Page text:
6 Ways to Avoid a Ticket-Selling Scam

  
     
September 08, 2015

You know that winning feeling you get after buying tickets to that special show, concert or sporting event?  Scammers know it too and will stop at nothing to make a quick buck. Before purchasing tickets, know the red flags of a ticket-selling scam. The Better Business Bureau serving Metro Washington DC and Eastern PA is urging consumers to do their homework before purchasing tickets to an event – especially in light of the upcoming visit from Pope Francis.

Whether it is a phony listing that touts discounted tickets or street-side vendors selling fake knockoff tickets, the BBB hears of too many cases where customers think they are getting a good deal on a special event only to be left outside the venue and without the money they spent. 

With the upcoming visit from Pope Francis to the Philadelphia and Washington DC areas, your BBB is warning residents of scams surrounding the September visit and is urging those interested to only get tickets from verified sources, in most cases the archdiocese or the World Meeting of Families. Tickets will not be sold for any of the Pope Francis’s planned events, but interested residents are advised to contact Catholic parishes directly for more information. Consumers should proceed with caution before actually purchasing tickets from an unverified vendor since these tickets may be counterfeit or real but with expired bar codes.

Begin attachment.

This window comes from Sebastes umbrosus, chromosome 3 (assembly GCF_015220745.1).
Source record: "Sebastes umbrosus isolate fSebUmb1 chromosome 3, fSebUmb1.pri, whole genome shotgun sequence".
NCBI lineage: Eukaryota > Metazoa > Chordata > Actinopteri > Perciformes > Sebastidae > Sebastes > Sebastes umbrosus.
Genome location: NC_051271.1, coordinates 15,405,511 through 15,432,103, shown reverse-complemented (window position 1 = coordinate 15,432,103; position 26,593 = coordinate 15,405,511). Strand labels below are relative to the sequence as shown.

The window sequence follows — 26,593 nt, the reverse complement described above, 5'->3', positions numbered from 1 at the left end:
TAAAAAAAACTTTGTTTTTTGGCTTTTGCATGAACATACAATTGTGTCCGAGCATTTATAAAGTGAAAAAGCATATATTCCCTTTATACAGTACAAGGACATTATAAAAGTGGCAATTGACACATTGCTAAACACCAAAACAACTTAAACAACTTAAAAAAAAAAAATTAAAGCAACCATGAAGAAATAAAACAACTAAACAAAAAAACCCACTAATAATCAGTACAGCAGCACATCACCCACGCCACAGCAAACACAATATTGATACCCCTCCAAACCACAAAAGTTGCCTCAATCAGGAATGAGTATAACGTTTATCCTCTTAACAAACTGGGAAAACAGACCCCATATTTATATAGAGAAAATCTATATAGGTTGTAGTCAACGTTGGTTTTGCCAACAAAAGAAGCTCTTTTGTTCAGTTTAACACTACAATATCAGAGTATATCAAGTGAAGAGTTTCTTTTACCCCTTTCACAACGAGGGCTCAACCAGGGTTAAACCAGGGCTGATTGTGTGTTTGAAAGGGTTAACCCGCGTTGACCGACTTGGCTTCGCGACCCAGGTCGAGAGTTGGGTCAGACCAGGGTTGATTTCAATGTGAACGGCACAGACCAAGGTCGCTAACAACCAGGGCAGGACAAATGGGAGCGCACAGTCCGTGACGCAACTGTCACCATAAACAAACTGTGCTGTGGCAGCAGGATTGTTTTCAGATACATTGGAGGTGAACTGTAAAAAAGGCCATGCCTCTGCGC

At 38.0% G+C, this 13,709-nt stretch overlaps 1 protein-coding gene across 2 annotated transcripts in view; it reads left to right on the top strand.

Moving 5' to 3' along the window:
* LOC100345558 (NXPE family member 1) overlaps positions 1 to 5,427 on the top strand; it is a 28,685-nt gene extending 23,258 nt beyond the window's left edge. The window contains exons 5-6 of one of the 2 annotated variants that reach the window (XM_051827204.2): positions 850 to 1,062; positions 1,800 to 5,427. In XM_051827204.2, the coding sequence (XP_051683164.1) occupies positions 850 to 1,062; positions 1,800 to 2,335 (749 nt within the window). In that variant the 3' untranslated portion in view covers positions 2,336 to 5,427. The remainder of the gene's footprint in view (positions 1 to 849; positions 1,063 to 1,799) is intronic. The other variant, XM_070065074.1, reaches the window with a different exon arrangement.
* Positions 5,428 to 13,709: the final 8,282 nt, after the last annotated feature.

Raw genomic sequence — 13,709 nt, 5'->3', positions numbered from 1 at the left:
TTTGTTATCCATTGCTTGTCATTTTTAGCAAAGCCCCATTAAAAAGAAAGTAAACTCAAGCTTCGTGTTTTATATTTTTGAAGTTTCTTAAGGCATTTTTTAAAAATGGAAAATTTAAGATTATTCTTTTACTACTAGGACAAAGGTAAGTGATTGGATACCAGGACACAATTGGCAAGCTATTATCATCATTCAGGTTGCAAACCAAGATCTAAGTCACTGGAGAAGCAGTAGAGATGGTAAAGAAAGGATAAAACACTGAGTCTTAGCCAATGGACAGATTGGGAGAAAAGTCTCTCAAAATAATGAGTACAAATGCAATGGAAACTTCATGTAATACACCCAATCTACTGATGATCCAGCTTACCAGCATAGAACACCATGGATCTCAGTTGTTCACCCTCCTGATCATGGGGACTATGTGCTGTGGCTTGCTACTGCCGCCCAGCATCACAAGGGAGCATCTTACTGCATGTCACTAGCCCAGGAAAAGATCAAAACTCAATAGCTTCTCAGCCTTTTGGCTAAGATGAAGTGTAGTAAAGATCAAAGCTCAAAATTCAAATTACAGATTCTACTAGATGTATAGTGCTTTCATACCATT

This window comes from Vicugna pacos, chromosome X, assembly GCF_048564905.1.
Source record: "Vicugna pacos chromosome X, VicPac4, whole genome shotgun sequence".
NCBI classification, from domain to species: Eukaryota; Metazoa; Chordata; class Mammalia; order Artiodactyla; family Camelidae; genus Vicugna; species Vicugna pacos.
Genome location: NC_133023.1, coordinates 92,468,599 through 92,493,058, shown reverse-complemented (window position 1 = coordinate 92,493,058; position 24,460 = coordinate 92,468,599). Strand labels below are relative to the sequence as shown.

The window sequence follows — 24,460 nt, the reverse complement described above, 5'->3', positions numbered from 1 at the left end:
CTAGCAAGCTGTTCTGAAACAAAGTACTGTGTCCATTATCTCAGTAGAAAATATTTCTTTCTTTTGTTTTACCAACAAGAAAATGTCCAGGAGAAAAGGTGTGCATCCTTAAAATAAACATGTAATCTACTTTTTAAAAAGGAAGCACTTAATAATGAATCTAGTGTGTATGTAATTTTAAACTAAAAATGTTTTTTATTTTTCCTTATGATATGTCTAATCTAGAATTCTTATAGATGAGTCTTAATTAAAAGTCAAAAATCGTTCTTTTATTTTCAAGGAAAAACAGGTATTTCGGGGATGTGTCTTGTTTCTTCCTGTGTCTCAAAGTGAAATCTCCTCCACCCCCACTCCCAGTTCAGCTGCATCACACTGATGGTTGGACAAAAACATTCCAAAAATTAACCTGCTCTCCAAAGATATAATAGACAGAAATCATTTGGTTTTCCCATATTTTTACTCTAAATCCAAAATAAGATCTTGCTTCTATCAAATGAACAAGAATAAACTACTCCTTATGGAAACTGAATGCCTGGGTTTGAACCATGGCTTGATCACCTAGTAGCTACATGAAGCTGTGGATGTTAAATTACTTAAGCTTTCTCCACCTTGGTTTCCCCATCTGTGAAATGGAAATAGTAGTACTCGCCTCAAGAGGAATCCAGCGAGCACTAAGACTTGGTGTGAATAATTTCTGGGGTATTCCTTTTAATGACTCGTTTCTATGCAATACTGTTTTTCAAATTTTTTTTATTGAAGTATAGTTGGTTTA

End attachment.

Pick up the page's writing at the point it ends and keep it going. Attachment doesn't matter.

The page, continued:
The BBB recommends the following tips to help avoid a ticket-selling scam:

Do your research. When purchasing tickets through an online broker, look for the BBB seal on its website and check its BBB Business Review at bbb.org. Assess the company’s policy for customer satisfaction and what happens if tickets purchased through its site are fake or not as advertised.

Know the total price.  When buying tickets online, be mindful of convenience or venue fees that can raise the price. Before you make any payments, be sure it includes all charges, shipping, handling, insurance and taxes. Coupons and other discounts should be properly deducted.

If it sounds too-good-to-be-true, it probably is. The reason tickets are expensive is because they are hard to get in most cases and the chances of getting lucky and finding a deal are usually slim. If a situation sounds too-good-to-be-true, such as someone selling tickets to a popular event when tickets are rare or for much less than offered elsewhere, it probably is.

Pay with a credit card or PayPal account. Consumers should avoid paying by cash, check or wiring money to a seller. Often there is little or no way to get back your money if the tickets do not arrive, which is why scammers often do business this way. Using a credit card or PayPal account provides additional protection and the opportunity for potential reimbursement if the seller is uncooperative or does not follow through with sending the tickets.

Keep a record of your purchase. Save any information the seller gives you such as receipts, product description, delivery date, cancellation policy, privacy policy, warranties and order confirmation numbers. The information may come in handy if needing to dispute the charges.

Ask to see the seller’s proof of purchase.  If you are purchasing your tickets directly from an individual without the aid of a known online third-party, you should ask the ticket seller for proof of purchase (such as a purchase confirmation listing seats, dates of the event, etc.) that the tickets were ones purchased from an authorized source.  If they don’t offer that, don’t turn over payment.

For more tips you can trust, visit bbb.org/washington-dc-eastern-pa and for the latest, follow us on Facebook and Twitter. To check out current scams or report a scam, visit bbb.org/scamtracker/washington-dc-eastern-pa.